ICS 353: Design and Analysis of Algorithms - PowerPoint PPT Presentation

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ICS 353: Design and Analysis of Algorithms

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Title: ICS 353: Design and Analysis of Algorithms

1
ICS 353 Design and Analysis of Algorithms
King Fahd University of Petroleum
Minerals Information Computer Science Department
• Greedy Algorithms

2
• M. Alsuwaiyel, Introduction to Algorithms Design
Techniques and Analysis, World Scientific
Publishing Co., Inc. 1999.
• Chapter 8 Section 1.
• Chapter 8 Sections 8.2 8.4 (Except 8.2.1 and
8.4.1)
• T. Cormen, C. Leiserson, R. Rivest C. Stein
Introduction to Algorithms, 2nd Edition, The MIT
Press, 2001.

3
Greedy Algorithms
• Like dynamic programming algorithms, greedy
algorithms are usually designed to solve
optimization problems
• Unlike dynamic programming algorithms,
• greedy algorithms are iterative in nature.
• An optimal solution is reached from local optimal
solutions.
• This approach does not work all the time.
• A proof that the algorithm does what it claims is
needed, and usually not easy to get.

4
Fractional Knapsack Problem
• Given n items of sizes s1, s2, , sn and values
v1, v2, , vn and size C, the problem is to find
x1, x2, , xn ?? that maximize
• subject to

5
Solution to Fractional Knapsack Problem
• Consider yi vi / si
• What is yi?
• What is the solution?

6
Activity Selection Problem
• Problem Formulation
• Given a set of n activities, S a1, a2, ...,
an that require exclusive use of a common
resource, find the largest possible set of
nonoverlapping activities (also called mutually
compatible).
• For example, scheduling the use of a classroom.
• Assume that ai needs the resource during period
si, fi), which is a half-open interval, where
• si start time of the activity, and
• fi finish time of the activity.
• Note Could have many other objectives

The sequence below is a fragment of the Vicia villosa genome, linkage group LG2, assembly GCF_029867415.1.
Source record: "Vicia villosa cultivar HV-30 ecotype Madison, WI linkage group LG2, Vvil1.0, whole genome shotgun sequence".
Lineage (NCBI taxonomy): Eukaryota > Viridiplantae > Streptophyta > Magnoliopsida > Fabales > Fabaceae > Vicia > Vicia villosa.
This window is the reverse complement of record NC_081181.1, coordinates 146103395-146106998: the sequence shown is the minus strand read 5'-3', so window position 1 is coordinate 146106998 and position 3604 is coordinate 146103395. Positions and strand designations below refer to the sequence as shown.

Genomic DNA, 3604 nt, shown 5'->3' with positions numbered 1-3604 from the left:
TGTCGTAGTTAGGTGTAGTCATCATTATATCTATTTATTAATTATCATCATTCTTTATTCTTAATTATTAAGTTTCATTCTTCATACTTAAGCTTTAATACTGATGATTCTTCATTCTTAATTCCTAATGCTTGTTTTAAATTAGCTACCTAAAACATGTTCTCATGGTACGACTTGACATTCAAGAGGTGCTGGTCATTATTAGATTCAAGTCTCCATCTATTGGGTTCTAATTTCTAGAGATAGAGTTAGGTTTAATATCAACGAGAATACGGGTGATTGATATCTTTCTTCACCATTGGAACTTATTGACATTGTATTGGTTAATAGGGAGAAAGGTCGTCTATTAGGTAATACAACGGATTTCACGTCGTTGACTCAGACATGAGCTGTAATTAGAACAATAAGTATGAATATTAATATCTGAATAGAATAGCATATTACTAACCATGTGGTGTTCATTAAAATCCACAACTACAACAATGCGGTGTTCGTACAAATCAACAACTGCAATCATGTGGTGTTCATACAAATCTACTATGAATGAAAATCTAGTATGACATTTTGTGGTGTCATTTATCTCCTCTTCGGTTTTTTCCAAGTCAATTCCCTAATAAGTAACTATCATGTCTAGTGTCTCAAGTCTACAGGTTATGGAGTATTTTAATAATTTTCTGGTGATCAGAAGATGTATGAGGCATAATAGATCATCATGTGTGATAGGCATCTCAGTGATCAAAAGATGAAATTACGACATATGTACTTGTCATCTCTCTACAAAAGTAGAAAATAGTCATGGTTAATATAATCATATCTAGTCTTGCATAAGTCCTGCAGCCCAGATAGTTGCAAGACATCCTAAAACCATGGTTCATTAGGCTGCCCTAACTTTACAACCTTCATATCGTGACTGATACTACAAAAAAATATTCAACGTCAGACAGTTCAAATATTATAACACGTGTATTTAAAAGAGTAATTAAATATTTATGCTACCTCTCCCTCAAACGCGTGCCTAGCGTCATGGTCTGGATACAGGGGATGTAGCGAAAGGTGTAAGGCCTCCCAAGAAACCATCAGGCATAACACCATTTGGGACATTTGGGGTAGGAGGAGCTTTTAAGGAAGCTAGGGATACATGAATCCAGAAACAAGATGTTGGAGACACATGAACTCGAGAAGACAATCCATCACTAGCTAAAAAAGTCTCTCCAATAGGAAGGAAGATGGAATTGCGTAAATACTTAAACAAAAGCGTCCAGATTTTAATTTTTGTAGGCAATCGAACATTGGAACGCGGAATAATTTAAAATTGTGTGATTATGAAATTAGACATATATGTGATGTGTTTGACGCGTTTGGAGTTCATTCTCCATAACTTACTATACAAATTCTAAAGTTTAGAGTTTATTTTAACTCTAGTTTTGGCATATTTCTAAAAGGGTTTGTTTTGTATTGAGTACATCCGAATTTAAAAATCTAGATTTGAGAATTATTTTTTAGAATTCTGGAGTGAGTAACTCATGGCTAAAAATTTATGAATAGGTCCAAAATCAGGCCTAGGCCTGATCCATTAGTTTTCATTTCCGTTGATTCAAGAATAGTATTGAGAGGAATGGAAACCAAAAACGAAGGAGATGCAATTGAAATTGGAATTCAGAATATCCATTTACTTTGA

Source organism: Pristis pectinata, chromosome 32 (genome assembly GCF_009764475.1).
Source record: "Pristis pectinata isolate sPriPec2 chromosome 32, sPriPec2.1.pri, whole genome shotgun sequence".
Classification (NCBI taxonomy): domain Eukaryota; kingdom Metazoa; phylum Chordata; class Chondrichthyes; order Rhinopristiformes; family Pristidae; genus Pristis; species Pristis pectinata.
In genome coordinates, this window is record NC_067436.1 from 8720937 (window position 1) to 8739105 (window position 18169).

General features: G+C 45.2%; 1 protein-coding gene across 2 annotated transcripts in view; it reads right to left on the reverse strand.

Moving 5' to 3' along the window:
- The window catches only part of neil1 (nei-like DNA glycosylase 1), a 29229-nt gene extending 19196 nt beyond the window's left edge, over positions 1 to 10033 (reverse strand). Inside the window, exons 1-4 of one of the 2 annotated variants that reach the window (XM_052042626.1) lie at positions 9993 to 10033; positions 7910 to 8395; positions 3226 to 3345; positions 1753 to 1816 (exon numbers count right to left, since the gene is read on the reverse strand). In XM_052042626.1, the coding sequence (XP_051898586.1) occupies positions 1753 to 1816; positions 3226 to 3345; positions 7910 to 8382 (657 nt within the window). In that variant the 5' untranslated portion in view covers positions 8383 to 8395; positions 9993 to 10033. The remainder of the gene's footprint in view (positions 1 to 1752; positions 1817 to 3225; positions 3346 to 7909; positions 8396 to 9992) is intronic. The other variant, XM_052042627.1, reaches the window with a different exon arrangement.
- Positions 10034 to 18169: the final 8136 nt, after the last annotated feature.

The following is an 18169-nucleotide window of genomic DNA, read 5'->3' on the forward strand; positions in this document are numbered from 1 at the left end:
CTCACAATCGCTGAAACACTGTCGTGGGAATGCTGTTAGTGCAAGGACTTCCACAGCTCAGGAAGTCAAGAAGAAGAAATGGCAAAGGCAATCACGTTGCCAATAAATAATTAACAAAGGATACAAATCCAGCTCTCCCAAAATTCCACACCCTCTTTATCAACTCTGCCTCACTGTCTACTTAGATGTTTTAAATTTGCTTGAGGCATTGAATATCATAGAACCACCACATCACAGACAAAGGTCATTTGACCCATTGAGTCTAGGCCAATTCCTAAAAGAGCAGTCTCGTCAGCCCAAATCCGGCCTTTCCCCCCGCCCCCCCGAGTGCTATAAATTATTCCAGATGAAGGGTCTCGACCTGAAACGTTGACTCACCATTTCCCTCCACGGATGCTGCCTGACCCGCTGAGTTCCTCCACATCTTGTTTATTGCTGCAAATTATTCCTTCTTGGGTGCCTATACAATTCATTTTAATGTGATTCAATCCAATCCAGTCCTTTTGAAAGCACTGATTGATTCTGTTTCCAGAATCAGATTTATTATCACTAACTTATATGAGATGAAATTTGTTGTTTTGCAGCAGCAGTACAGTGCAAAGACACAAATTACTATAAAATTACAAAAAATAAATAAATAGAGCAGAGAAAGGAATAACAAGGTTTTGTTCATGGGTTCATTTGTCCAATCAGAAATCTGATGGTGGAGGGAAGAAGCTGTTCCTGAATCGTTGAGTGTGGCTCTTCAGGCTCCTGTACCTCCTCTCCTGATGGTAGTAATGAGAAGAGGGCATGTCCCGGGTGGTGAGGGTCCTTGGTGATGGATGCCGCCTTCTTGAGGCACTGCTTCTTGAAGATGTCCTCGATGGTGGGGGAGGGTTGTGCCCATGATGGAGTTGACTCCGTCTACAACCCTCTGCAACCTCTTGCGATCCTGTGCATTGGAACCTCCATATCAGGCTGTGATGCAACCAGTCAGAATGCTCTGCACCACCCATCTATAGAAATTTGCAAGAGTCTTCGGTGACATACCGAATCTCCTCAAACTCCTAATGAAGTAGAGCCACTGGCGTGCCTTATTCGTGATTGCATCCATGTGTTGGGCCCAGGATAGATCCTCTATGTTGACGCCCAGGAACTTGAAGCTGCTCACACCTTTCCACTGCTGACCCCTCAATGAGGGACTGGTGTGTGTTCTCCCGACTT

• Schedule room for longest time.
• Maximize income rental fees.

7
Activity Selection Problem Example
• Assume the following set S of activities that are
sorted by their finish time, find a maximum-size
mutually compatible set.

i 1 2 3 4 5 6 7 8 9
si 1 2 4 1 5 8 9 11 13
fi 3 5 7 8 9 10 11 14 16
8
i 1 2 3 4 5 6 7 8 9
si 1 2 4 1 5 8 9 11 13
fi 3 5 7 8 9 10 11 14 16
9
Solving the Activity Selection Problem
• Define Si,j ak ?? S fi ? sk lt fk ? sj
• activities that start after ai finishes and
finish before aj starts
• Activities in Si,j are compatible with
• Add the following fictitious activities
• a0 ?? , 0) and an1 ? , ?1)
• Hence, S S0,n1 and
• the range of Si,j is 0 ? i,j ? n1

10
Solving the Activity Selection Problem
• Assume that activities are sorted by
monotonically increasing finish time
• i.e., f0 ? f1 ? f2 ? ... ? fn lt fn1
• Then, Si,j ?? for i ? j.
• Proof
• Therefore, we only need to worry about Si,j where
0 ? i lt j ? n1

11
Solving the Activity Selection Problem
• Suppose that a solution to Si,j includes ak . We
have 2 sub-problems
• Si,k (start after ai finishes, finish before ak
starts)
• Sk,j (start after ak finishes, finish before aj
starts)
• The Solution to Si,j is
• (solution to Si,k ) ?? ak ? (solution to
Sk,j )
• Since ak is in neither sub-problem, and the
subproblems are disjoint,
• solution to S solution to
Si,k1solution to Sk,j

12
Recursive Solution to Activity Selection Problem
• Let Ai,j optimal solution to Si,j .
• So Ai,j Ai,k ? ak ? Ak,j, assuming
• Si,j is nonempty, and
• we know ak.
• Hence,

13
Finding the Greedy Algorithm
• Theorem Let Si,j ? ?, and let am be the activity
in Si,j with the earliest finish time fm min
fk ak ? Si,j . Then
• am is used in some maximum-size subset of
mutually compatible activities of Si,j
• Sim ?, so that choosing am leaves Sm,j as the
only nonempty subproblem.

14
Recursive Greedy Algorithm
15
Iterative Greedy Algorithm
16
Greedy Strategy
1. Determine the optimal substructure.
2. Develop a recursive solution.
3. Prove that at any stage of recursion, one of the
optimal choices is the greedy choice. Therefore,
it's always safe to make the greedy choice.
4. Show that all but one of the subproblems
resulting from the greedy choice are empty.